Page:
With these thoughts as background, let us begin.  First the title of the interview article, ‘Can Computer Games Save Us All? New Research Shows How Gaming Can Help Cure Our Social Ills.’  The words themselves DEMAND attention: “save us all”, “new research”, “cure our social ills.”

I’ve seen the TED Talk by Ms. McGonigal, and I have to say that it looks like a propaganda piece conflating the fact that spending many hours a week doing anything will have powerful consequences, the supposition that ‘socially positive’ experiences can (and should) be designed into video games and that if everyone played such games for something like a full-time job, the world would be a better place.

Before getting into the research, what is my present location on the cognitive map?  First and foremost I don’t assume that all experiences are essentially neutral accept for duration; I think there are great differences between hiking for 3 hours in the desert and 3 hours playing a video game based on desert warfare.  I think that 20 hours a week spent working with 2 or 3 other people on a farm producing much of one’s own food would have dramatically different consequences for a person’s general thought process and sense of self compared to 20 hours a week spent sitting at a computer ‘earning’ the money to buy that same food (this is not to ignore potential differences in food quality, but that is not the subject).  I do assume that how, and with whom, one spends one’s time is vital to what a person ‘is.’ I also predict that there can be little objection to these views since I am only assuming that the different conditions of life would produce differences in experience and self-expression.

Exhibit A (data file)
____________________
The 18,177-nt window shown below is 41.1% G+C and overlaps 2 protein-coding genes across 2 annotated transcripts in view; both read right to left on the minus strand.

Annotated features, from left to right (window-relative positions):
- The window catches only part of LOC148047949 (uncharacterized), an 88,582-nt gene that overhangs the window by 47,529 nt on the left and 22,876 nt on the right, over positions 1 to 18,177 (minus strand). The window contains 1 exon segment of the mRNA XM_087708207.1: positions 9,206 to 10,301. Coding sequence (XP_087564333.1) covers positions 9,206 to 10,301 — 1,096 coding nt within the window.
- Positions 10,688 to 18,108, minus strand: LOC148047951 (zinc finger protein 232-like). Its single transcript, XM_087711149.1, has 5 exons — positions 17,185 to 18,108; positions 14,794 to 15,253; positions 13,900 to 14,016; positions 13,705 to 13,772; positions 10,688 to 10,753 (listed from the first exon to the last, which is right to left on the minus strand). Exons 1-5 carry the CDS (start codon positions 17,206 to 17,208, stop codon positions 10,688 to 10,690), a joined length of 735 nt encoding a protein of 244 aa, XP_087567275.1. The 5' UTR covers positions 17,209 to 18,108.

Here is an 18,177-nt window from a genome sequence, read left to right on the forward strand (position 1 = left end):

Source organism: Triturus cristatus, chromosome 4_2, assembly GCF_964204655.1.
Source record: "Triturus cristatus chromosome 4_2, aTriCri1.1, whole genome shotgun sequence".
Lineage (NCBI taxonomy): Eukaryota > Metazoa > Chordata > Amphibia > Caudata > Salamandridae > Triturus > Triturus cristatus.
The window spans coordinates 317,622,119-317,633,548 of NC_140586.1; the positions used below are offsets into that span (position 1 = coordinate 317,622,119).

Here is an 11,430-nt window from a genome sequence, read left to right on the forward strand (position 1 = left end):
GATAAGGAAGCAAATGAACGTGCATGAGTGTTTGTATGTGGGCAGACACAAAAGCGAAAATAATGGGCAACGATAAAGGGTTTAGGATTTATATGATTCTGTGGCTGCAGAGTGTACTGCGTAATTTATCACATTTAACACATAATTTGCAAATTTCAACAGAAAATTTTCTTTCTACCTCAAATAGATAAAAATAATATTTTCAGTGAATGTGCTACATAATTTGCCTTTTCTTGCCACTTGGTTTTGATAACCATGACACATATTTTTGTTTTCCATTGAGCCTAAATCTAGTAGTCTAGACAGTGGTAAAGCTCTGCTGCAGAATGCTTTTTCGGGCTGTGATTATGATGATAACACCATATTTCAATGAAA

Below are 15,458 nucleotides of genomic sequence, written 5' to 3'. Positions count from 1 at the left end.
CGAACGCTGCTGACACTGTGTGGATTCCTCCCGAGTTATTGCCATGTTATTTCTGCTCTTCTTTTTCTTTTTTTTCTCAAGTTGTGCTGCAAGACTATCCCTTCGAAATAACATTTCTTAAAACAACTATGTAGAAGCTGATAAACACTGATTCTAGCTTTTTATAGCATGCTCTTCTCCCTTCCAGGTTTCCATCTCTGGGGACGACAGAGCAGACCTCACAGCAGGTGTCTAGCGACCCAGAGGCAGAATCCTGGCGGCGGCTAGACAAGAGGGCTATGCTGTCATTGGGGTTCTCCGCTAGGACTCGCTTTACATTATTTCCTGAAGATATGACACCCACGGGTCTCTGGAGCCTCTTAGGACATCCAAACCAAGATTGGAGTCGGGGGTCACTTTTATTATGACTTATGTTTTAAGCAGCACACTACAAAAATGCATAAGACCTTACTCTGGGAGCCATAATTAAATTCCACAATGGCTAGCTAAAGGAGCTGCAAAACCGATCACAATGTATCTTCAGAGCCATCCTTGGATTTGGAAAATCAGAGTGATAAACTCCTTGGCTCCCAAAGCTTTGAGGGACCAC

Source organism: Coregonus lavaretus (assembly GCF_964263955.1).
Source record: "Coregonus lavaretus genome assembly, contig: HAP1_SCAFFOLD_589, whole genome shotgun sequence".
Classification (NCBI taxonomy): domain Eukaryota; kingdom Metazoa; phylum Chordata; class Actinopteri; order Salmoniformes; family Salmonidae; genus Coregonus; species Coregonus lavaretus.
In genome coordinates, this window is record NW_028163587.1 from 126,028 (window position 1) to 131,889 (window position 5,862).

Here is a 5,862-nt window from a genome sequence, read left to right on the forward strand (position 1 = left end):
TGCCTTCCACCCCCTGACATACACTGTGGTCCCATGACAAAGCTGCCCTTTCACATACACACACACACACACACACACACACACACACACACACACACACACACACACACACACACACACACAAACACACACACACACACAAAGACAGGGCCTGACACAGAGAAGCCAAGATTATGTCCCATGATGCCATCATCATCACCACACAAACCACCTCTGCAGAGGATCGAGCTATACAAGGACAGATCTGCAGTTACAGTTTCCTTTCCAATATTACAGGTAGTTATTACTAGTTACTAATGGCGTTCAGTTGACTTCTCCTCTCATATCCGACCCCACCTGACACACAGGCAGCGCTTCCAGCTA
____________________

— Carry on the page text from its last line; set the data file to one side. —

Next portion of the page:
I further have a few expectations for the people around me, expectations that may or may not relate to the above assumptions.  And that is key, what experiences do the people around you need to have so that they meet your expectations, and what experiences do you need to have so your expectations are reasonable in light of what humans are.

Now we can talk about video games and how they might fit into the human experience.

The research is largely uninforming regards the questions that I have, primarily are video games in general good for our lives or not?  (if you think such a question inappropriate, remember that we arrogantly ask and answer that kind of question for other species all the time.)  Research questions are more like: do specific types of violence (or helping behaviors) increase or decrease in relation to specific amounts and types of video game playing? 

And the results are in for that one: specific types of violence increase and helping behavior decreases with increasing amounts of exposure to violent video games (An update on the effects of playing violent video games, Craig A. Anderson, Journal of Adolescence 27 (2004) 113–122).  The effect is stronger than a number of health relationships for which, we as a society, have taken serious action.  But like so many of the forms of experience in which we engage today, there is vast infrastructure and wealth associated with their continued delivery.

But Ms. McGonigal’s message, a message I have largely rejected above, contains another much deeper aspect; it is made of two parts.  First the trivial, though powerful: the digital world is here to stay and will develop more and more powerful forms.  The second is the one: that digital experience, understanding and daily practice will both enhance our human understanding and change who and what we are – that games are just the weak secondhand smoke of the deep full-lunged drag on the digital universe.

I can see that I’m going to have hit the ‘locate’ feature on my metacognitive mapping application, though I am certain that I will not be in Ms. McGonigal’s town; I will be some place other than where I think I am right now.